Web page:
Tomorrow brings the 89th Academy Awards, the yearly ceremony that bestows the crème de la crème of honors upon what they believe to be the best that the movie world has to offer.
And, just like in pretty much any other year, horror has gone unnoticed and unappreciated. It’s upsetting because there have been fantastic films that came out this year, and they deserve to be recognized. Alas, that’s something that the Academy seems ill at ease doing, unless your film is made by someone with clout behind their name.
Instead of picking performances from the past year that deserve recognition, I figured I’d look into the past to find several actors who got snubbed when it came to appreciating their immense talent. These are actors who put their all into a role, transforming into their characters and creating something that made an impact that cannot be denied.
So, without further ado, here are 10 actors who should have won the Best Actor award!
Gregory Peck – The Omen
Playing a father to the Anti-Christ can’t be easy, especially when you’re also a diplomat. Therefore, you’ve got to be studious, educated, and possess the ability to maintain poise, integrity, and your wits under pressure. Peck managed to do all of this while also bringing a touch of class and elegance to The Omen. His inner turmoil at the thought of having to kill his own son is palpable, and the desperation he goes through to seek answers feels all too real.
Peter Mullan – Session 9
For many years, Session 9 was a criminally underseen film. Hell, I only found out about it when I was at a Best Buy one day and, feeling a bit depressed, used a $20 gift card to buy the movie because the cover looked like it was inspired by Silent Hill 3. What I watched that night was a film that has stuck with me ever since.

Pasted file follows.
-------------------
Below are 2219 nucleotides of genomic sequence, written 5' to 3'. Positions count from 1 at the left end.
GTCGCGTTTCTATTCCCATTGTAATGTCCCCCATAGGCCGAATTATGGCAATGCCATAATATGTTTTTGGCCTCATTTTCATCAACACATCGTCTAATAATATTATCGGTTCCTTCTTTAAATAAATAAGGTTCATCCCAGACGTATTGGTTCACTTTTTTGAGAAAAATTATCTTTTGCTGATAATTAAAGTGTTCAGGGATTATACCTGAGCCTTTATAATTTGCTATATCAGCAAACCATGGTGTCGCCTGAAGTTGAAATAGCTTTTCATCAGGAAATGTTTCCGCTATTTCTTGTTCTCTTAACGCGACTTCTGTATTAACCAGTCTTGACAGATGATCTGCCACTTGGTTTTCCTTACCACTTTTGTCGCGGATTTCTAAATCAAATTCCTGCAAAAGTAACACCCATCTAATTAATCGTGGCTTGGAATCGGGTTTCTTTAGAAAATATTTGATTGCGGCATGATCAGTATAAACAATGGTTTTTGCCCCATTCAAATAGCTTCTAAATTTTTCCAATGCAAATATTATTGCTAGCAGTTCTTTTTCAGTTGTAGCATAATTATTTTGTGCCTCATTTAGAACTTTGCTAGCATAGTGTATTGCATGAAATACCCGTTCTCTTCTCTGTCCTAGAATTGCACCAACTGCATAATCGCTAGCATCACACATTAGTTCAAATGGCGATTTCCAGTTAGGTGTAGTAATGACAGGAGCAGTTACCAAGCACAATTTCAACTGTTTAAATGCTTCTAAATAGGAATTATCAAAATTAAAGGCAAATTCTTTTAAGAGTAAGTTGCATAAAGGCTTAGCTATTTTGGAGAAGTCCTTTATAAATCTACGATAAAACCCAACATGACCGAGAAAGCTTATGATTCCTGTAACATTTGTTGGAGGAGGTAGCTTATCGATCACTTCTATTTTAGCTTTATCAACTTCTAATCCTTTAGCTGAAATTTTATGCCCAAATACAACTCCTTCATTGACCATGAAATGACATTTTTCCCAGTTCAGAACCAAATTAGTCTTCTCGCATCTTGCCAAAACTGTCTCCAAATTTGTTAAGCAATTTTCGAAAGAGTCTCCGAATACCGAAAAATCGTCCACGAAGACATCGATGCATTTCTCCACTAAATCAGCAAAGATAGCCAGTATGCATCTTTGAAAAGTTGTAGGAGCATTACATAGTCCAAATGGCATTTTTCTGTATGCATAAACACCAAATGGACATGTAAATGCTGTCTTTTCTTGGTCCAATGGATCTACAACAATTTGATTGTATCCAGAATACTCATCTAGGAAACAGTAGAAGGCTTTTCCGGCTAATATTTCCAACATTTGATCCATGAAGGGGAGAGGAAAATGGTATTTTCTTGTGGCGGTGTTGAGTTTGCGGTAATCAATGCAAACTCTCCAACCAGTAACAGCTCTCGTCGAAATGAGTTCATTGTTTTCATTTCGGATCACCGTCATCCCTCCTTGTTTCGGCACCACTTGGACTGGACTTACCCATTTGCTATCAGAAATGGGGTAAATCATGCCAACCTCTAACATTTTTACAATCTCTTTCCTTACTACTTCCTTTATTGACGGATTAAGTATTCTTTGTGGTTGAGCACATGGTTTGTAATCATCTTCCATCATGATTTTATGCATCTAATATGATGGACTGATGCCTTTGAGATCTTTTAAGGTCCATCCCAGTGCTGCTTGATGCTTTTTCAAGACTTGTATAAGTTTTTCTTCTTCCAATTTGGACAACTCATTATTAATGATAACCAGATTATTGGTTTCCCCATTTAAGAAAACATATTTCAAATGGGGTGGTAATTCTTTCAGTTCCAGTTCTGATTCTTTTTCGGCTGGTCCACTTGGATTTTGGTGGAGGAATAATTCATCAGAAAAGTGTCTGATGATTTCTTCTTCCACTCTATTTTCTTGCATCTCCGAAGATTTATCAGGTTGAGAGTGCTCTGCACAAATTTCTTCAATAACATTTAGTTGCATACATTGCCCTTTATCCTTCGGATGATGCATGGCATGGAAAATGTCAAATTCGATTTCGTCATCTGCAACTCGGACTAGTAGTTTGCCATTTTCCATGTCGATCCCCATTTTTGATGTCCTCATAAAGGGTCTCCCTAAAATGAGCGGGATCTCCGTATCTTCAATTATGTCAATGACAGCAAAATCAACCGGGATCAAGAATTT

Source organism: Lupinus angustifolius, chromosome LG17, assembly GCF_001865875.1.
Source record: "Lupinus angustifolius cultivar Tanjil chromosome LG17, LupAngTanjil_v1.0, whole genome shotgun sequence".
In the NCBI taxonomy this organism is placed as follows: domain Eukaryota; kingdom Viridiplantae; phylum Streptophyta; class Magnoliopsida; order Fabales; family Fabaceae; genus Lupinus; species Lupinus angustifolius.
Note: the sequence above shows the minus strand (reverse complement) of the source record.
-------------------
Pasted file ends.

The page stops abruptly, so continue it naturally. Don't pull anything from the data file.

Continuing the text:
Mullan’s performance as Gordon is, for lack of a better word, inspired. He channels the inner turmoil of a man driven by desperation to provide not only for his friends/co-workers but for his family, his wife and daughter. That leads him to accept a job that is seemingly impossible, one that will add untold amounts of stress to his already heavily burdened shoulders. As the days of the week during which the story takes place pass, the inner demons of Gordon and his crew begin exposing themselves, creating a boiling pot of intense frustration and unresolved conflict. Gordon’s descent into chaos is something that has to be seen to be believed.
Jack Nicholson – The Shining
For some (myself included), The Shining is one of the greatest horror films ever put to celluloid. Directed by the infamous Stanley Kubrick, it plays out as one of the most intense visions of cabin fever ever put to film, and Nicholson evolves his character with terrifying authenticity. Already a troubled man when the film starts, Jack Torrence’s descent into madness is exacerbated by the grand emptiness of the Overlook Hotel, a place he thought could be his salvation, only to unknowingly become victim to its solitude.
If ever there was a horror performance that should’ve had critics cheering and demanding validation, it was Jack Nicholson in The Shining.